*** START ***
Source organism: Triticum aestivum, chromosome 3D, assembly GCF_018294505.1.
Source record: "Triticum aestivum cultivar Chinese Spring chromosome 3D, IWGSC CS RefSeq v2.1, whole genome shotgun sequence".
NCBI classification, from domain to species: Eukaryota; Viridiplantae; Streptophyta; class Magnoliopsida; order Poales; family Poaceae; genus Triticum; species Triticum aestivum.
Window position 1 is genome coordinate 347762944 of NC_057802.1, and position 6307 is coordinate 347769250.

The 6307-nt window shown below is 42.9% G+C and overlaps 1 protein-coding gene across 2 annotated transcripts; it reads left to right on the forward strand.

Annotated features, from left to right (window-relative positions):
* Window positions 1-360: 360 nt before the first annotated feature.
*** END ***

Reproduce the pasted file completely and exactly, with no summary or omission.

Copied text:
Source organism: Triticum aestivum, chromosome 3D, assembly GCF_018294505.1.
Source record: "Triticum aestivum cultivar Chinese Spring chromosome 3D, IWGSC CS RefSeq v2.1, whole genome shotgun sequence".
NCBI classification, from domain to species: Eukaryota; Viridiplantae; Streptophyta; class Magnoliopsida; order Poales; family Poaceae; genus Triticum; species Triticum aestivum.
Window position 1 is genome coordinate 347762944 of NC_057802.1, and position 6307 is coordinate 347769250.

The 6307-nt window shown below is 42.9% G+C and overlaps 1 protein-coding gene across 2 annotated transcripts; it reads left to right on the forward strand.

Annotated features, from left to right (window-relative positions):
* Window positions 1-360: 360 nt before the first annotated feature.